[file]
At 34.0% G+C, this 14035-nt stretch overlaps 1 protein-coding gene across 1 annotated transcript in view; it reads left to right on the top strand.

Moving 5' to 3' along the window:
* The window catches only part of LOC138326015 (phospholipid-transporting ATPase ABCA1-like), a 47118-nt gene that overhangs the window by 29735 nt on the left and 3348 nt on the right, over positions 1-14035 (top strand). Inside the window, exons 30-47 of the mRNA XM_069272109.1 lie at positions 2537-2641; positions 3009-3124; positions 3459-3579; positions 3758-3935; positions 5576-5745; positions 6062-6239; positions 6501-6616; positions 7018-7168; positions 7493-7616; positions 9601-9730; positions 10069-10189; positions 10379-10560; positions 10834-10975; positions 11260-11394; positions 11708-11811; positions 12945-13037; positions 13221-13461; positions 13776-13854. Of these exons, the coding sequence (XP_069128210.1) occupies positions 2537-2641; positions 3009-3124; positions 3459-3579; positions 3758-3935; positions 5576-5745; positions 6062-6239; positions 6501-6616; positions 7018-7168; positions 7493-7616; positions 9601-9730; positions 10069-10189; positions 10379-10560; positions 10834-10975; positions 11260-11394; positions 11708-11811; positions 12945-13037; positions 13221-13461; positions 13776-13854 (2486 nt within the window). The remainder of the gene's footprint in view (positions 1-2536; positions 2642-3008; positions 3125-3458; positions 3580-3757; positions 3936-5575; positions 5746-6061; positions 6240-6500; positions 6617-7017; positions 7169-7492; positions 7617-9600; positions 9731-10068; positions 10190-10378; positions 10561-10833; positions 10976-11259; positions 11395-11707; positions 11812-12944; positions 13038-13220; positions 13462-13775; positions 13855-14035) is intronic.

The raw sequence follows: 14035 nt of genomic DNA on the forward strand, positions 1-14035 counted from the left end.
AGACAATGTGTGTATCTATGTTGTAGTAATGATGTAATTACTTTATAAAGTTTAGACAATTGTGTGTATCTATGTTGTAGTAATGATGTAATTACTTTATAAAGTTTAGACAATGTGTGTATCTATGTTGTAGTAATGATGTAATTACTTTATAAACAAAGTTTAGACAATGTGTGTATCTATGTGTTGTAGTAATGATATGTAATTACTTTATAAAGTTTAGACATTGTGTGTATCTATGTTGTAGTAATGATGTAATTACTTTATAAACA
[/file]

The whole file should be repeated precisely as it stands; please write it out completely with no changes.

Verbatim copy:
At 34.0% G+C, this 14035-nt stretch overlaps 1 protein-coding gene across 1 annotated transcript in view; it reads left to right on the top strand.

Moving 5' to 3' along the window:
* The window catches only part of LOC138326015 (phospholipid-transporting ATPase ABCA1-like), a 47118-nt gene that overhangs the window by 29735 nt on the left and 3348 nt on the right, over positions 1-14035 (top strand). Inside the window, exons 30-47 of the mRNA XM_069272109.1 lie at positions 2537-2641; positions 3009-3124; positions 3459-3579; positions 3758-3935; positions 5576-5745; positions 6062-6239; positions 6501-6616; positions 7018-7168; positions 7493-7616; positions 9601-9730; positions 10069-10189; positions 10379-10560; positions 10834-10975; positions 11260-11394; positions 11708-11811; positions 12945-13037; positions 13221-13461; positions 13776-13854. Of these exons, the coding sequence (XP_069128210.1) occupies positions 2537-2641; positions 3009-3124; positions 3459-3579; positions 3758-3935; positions 5576-5745; positions 6062-6239; positions 6501-6616; positions 7018-7168; positions 7493-7616; positions 9601-9730; positions 10069-10189; positions 10379-10560; positions 10834-10975; positions 11260-11394; positions 11708-11811; positions 12945-13037; positions 13221-13461; positions 13776-13854 (2486 nt within the window). The remainder of the gene's footprint in view (positions 1-2536; positions 2642-3008; positions 3125-3458; positions 3580-3757; positions 3936-5575; positions 5746-6061; positions 6240-6500; positions 6617-7017; positions 7169-7492; positions 7617-9600; positions 9731-10068; positions 10190-10378; positions 10561-10833; positions 10976-11259; positions 11395-11707; positions 11812-12944; positions 13038-13220; positions 13462-13775; positions 13855-14035) is intronic.

The raw sequence follows: 14035 nt of genomic DNA on the forward strand, positions 1-14035 counted from the left end.
AGACAATGTGTGTATCTATGTTGTAGTAATGATGTAATTACTTTATAAAGTTTAGACAATTGTGTGTATCTATGTTGTAGTAATGATGTAATTACTTTATAAAGTTTAGACAATGTGTGTATCTATGTTGTAGTAATGATGTAATTACTTTATAAACAAAGTTTAGACAATGTGTGTATCTATGTGTTGTAGTAATGATATGTAATTACTTTATAAAGTTTAGACATTGTGTGTATCTATGTTGTAGTAATGATGTAATTACTTTATAAACA